Advertisement
YOU ARE HERE: LAT HomeCollections

O.C. BUSINESS PLUS

ICN to Get Seized Belgrade Plant Back

Europe: Shareholders will set up a panel to run the factory until the O.C. drug maker can resume control.

October 11, 2000|MARC BALLON | TIMES STAFF WRITER

Shareholders of a Belgrade pharmaceutical plant seized early last year from ICN Pharmaceuticals Inc. agreed Tuesday that majority ownership should be returned to the Costa Mesa drug maker, Yugoslavia's Beta news agency reported.

Beta quoted Vladan Batic, ICN's lawyer in Yugoslavia, as saying that the shareholders, who include workers at the ICN Galenika plant, had agreed to set up a crisis committee to run the factory temporarily.

ICN Chairman Milan Panic and other ICN executives met with members of the Yugoslav government under newly elected President Vojislav Kostunica to discuss the return of the plant to the company, said David Watt, ICN's general counsel.

Watt said ICN expects to regain control of the plant "relatively soon."

Plant managers installed under former Yugoslav President Slobodan Milosevic, whom Kostunica unseated last month, left their offices in the morning, Beta news said.

ICN will make a formal request for the facility, which once generated annual sales of $250 million, after Kostunica completes the formation of his government, Watt said.

About 1,000 workers greeted Panic at the drug manufacturing plant Monday, urging him and the former ICN management group to resume running the factory, the company said.

Panic had interrupted a European business trip Monday to rush into his native Belgrade after the fall of Milosevic, his nemesis.

Troops had seized the plant, 75% owned by ICN and 25% owned by a state-run company, in February 1999, claiming ICN had failed to make promised investments. The company said it fulfilled all its obligations.

The government reduced ICN's stake to 36%, and the company sued in a U.S. court.

But Milosevic, who had ousted Panic as Yugoslav prime minister nearly eight years ago and then defeated him in a presidential election, conceded his own defeat Friday.

Panic, who defected from then-Soviet-controlled Yugoslavia in 1955 and returned in 1992 to serve nine months as prime minister, harbors no political ambitions "right now" beyond supporting the new regime and democracy in Yugoslavia, Watt said.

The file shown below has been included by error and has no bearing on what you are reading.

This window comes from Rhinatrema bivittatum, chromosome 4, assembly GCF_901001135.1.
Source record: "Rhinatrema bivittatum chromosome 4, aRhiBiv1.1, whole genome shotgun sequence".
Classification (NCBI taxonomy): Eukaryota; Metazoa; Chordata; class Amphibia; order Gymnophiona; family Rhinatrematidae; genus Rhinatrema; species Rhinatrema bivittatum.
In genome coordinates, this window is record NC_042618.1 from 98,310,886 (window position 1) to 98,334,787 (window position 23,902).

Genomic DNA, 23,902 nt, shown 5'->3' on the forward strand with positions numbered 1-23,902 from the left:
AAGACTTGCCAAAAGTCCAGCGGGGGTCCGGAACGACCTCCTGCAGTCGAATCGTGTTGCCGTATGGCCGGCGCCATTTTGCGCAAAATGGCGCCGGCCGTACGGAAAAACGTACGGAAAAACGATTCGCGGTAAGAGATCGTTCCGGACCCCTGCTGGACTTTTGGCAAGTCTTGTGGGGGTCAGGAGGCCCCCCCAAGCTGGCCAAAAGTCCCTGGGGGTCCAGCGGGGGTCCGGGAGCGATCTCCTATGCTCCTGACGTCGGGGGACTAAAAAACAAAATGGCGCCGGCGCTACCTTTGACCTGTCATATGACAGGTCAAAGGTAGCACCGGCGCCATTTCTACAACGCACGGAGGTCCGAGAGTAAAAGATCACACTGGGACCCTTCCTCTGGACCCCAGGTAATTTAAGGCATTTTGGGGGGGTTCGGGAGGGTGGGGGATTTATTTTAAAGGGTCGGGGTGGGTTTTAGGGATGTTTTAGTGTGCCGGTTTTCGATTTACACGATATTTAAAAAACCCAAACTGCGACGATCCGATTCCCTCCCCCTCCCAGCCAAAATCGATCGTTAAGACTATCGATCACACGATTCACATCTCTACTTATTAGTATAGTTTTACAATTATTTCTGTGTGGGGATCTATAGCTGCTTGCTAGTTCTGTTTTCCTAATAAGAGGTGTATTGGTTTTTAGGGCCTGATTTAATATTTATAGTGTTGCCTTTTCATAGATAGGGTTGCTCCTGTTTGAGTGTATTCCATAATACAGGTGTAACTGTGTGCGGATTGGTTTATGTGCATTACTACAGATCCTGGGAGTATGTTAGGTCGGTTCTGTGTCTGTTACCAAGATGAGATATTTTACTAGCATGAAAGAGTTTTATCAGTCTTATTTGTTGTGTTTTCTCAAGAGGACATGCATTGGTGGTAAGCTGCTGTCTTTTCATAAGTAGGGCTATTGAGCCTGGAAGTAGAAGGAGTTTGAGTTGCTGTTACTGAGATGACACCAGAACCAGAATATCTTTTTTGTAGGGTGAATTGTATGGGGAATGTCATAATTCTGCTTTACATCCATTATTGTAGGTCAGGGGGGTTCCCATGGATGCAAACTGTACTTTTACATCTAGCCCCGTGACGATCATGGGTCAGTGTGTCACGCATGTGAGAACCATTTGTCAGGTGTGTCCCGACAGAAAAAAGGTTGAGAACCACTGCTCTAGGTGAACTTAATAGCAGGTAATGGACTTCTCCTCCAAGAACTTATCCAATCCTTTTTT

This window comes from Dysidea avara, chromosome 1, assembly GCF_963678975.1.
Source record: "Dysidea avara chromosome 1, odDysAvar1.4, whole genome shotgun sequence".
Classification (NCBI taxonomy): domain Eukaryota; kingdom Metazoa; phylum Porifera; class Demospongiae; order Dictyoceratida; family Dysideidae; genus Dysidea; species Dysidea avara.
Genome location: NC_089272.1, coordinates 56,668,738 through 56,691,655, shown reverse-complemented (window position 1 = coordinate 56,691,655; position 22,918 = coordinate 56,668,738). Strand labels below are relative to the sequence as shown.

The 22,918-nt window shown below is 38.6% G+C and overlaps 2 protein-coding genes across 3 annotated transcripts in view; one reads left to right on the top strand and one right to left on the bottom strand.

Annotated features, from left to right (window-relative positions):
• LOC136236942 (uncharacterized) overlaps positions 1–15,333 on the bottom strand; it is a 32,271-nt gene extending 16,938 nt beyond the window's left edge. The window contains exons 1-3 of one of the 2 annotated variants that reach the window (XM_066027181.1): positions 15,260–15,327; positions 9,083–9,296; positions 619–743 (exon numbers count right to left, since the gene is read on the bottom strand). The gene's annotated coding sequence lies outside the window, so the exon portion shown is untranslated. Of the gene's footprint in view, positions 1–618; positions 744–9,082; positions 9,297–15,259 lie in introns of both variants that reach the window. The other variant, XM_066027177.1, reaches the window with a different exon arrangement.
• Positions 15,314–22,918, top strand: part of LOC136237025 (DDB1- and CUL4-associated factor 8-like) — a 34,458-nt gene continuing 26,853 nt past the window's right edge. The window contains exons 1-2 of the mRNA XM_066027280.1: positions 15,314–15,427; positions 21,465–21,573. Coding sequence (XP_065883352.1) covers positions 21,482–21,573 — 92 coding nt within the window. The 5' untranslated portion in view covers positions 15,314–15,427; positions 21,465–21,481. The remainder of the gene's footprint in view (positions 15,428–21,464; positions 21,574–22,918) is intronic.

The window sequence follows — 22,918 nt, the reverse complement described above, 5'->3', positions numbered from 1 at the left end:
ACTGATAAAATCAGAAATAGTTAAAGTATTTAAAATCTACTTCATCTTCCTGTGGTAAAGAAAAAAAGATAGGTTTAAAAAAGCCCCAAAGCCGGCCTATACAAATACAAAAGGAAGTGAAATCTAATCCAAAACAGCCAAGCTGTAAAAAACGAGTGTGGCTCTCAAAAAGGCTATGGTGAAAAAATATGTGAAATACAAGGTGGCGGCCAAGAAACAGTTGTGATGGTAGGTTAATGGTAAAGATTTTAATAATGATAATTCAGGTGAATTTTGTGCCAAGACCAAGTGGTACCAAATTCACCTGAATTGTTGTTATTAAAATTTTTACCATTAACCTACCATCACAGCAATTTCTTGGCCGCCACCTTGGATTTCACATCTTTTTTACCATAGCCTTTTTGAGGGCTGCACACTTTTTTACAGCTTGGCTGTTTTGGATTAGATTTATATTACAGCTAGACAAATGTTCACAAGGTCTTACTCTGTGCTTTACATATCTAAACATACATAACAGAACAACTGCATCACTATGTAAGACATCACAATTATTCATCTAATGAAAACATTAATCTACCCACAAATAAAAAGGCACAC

Panic was unavailable for comment.

ICN also plans eventually to ask the new government to pay $176 million it said the previous regime owes it for pharmaceutical products. The company wrote off the amount, but still claims the amount on its books. The drug maker doesn't expect to receive the sum soon, but might be willing to accept goods in lieu of cash, Watt said.

Regaining the Galenika plant could help ICN's bottom line, Watt said.

"It had great value prior to its seizure, and we think it will have great value in the future," he said.

Not everybody shares the company's sentiment.

Eric Knight, managing director of Special Situations Partners in the Cayman Islands, said ICN's stock has slumped because of the uncertainty surrounding its Eastern European operations and that reentering the Yugoslav market will only exacerbate those fears.

Special Situations, one of several dissident institutional investors, is threatening to nominate its own slate of directors to replace the current board.

In related news, ICN said it plans to hold its annual shareholder meeting on Dec. 18. The meeting is expected to be contentious unless a deal is worked out beforehand with dissident shareholders who are critical of plans to split the company into three publicly traded entities, with two of them controlled by ICN.

ICN stock closed at $34.50 Tuesday, up 94 cents on New York Stock Exchange trading.

Bloomberg News was used in compiling this report.

Advertisement
Los Angeles Times Articles
|
|
|